دانلود مقاله ISI انگلیسی شماره 35954
عنوان فارسی مقاله

مذهب درونی و بیرونی، اعتقاد به زندگی پس از مرگ، اضطراب مرگ و رضایت از زندگی در کاتولیکها و پروتستانهای جوان

کد مقاله سال انتشار مقاله انگلیسی ترجمه فارسی تعداد کلمات
35954 2005 18 صفحه PDF سفارش دهید 6520 کلمه
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عنوان انگلیسی
Intrinsic and extrinsic religiosity, belief in the afterlife, death anxiety, and life satisfaction in young Catholics and Protestants
منبع

Publisher : Elsevier - Science Direct (الزویر - ساینس دایرکت)

Journal : Journal of Research in Personality, Volume 39, Issue 3, June 2005, Pages 307–324

کلمات کلیدی
- مذهب درونی و بیرونی - اعتقاد به زندگی پس از مرگ - اضطراب مرگ - رضایت از زندگی
پیش نمایش مقاله
پیش نمایش مقاله مذهب درونی و بیرونی، اعتقاد به زندگی پس از مرگ، اضطراب مرگ و رضایت از زندگی در کاتولیکها و پروتستانهای جوان

چکیده انگلیسی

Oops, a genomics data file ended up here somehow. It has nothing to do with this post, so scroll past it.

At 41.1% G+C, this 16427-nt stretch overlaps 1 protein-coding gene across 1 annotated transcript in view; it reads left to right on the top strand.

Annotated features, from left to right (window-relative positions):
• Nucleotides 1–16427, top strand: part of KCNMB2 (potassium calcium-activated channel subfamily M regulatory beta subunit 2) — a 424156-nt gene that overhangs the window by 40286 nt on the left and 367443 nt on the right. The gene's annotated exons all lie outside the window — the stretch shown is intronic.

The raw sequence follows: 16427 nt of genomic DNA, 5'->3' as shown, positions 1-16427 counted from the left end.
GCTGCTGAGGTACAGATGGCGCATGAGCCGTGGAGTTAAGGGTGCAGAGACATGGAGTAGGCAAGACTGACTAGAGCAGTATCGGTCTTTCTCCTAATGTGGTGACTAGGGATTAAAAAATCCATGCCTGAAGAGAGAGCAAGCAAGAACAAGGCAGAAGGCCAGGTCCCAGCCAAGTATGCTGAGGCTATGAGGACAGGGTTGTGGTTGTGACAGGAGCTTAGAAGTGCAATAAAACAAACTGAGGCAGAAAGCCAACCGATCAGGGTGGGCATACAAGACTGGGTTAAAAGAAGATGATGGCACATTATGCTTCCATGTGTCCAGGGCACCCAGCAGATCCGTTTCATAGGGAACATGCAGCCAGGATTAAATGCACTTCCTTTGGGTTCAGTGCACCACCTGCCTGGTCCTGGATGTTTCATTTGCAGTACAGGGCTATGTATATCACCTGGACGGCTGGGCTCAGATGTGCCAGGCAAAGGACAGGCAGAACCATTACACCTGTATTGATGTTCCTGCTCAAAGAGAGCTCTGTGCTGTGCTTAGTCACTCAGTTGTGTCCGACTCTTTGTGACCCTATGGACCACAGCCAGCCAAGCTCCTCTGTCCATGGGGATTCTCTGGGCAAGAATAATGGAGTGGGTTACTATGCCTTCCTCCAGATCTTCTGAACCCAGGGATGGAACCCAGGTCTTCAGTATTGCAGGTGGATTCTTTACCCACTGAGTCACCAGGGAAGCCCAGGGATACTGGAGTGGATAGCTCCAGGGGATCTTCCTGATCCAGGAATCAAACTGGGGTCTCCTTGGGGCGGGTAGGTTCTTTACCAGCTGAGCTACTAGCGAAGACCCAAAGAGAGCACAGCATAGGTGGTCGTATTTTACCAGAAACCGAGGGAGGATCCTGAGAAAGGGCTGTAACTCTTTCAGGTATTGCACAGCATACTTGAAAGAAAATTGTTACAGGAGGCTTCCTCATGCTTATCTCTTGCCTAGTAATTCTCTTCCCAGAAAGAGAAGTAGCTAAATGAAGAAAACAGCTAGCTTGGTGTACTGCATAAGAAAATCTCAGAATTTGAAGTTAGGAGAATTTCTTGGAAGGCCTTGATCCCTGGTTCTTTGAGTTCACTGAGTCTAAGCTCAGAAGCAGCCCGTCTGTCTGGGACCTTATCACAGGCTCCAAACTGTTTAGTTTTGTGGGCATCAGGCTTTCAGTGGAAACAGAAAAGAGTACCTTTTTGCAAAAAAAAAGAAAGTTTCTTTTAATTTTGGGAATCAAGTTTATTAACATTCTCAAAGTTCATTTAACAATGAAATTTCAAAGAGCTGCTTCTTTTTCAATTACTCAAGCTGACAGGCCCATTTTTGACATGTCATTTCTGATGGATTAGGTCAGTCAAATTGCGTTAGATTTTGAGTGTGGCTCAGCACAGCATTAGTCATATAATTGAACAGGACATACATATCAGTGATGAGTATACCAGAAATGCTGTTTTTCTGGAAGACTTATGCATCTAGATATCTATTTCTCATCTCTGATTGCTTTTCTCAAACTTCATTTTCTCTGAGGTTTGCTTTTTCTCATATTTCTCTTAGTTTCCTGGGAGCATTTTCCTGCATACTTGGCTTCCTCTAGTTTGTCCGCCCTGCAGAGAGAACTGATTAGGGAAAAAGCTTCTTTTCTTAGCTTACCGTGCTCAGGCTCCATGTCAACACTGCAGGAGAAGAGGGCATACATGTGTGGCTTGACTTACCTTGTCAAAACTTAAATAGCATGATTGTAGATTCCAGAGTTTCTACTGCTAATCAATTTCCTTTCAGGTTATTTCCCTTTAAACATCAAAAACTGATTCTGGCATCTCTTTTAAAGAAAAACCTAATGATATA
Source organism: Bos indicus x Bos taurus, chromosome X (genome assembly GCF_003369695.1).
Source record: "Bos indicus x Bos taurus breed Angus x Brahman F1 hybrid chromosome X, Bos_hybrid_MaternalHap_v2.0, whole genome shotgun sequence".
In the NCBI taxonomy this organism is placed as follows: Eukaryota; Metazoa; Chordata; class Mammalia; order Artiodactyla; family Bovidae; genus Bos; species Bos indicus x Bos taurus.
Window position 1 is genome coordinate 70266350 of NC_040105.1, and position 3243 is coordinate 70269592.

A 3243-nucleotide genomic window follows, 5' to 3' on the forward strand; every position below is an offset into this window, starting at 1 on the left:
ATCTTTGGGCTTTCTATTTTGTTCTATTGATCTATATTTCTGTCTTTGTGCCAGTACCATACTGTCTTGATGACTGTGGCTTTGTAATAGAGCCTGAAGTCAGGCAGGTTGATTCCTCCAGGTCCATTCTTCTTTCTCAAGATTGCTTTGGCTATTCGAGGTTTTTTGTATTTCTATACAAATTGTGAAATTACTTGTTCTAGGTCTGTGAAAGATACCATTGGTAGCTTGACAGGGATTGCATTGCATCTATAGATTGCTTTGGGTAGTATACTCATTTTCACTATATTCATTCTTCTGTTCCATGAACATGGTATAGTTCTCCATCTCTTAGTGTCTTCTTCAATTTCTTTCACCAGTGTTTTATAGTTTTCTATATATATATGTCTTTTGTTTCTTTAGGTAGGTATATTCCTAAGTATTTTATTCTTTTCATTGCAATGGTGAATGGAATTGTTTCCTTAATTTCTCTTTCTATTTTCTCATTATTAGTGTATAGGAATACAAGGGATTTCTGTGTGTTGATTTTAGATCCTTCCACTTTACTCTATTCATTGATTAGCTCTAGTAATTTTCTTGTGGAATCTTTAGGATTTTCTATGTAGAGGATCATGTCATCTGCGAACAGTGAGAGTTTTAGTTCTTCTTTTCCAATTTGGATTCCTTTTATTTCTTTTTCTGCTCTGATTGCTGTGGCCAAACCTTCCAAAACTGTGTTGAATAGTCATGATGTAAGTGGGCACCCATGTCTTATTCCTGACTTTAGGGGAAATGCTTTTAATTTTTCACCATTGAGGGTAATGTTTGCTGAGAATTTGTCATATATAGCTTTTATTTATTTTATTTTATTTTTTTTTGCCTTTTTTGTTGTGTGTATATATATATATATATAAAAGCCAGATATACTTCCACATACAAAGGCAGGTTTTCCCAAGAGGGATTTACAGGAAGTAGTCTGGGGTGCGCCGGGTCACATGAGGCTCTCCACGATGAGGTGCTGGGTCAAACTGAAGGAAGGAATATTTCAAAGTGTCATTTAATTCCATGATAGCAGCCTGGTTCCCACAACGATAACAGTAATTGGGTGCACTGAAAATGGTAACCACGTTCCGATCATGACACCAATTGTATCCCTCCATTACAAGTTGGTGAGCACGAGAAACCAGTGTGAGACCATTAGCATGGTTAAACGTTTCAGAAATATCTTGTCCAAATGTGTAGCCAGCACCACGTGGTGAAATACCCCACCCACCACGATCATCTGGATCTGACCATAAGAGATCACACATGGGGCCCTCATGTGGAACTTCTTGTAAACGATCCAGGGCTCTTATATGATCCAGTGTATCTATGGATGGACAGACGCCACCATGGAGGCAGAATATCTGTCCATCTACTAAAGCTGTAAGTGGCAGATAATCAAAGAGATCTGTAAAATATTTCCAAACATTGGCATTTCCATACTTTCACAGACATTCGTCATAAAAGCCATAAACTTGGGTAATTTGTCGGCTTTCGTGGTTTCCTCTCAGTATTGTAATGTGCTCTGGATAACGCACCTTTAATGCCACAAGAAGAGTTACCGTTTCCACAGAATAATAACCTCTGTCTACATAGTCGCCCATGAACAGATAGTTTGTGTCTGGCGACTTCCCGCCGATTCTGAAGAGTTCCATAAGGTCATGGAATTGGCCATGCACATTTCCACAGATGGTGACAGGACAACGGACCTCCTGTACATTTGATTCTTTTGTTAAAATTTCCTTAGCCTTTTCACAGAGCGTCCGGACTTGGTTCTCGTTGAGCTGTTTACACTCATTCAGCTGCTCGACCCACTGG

One way in which religiosity could promote well-being is by reducing fear of death. The objective of this study was to explore relationships between intrinsic and extrinsic religiosity, afterlife belief, death anxiety and life satisfaction in young Catholics and Protestants. Questionnaires were administered to 375 adolescents and young adults. Data analysis was limited to 134 Protestants and 149 Catholics. Measures included Allport and Ross’ (1967) Intrinsic and Extrinsic Religiosity scales, Templer’s (1970) Death Anxiety scale, Osarchuk and Tatz’ (1973) belief in the afterlife scale, and the satisfaction with life scale (Diener, Emmons, Larsen, & Griffin, 1986). As hypothesized, religion moderated relationships between intrinsic and extrinsic religiosity scales with death anxiety and afterlife belief. These results support a recent argument that scales to measure intrinsic and extrinsic religiosity reflect Protestant notions of religiosity and are most suited for use in Protestant subjects.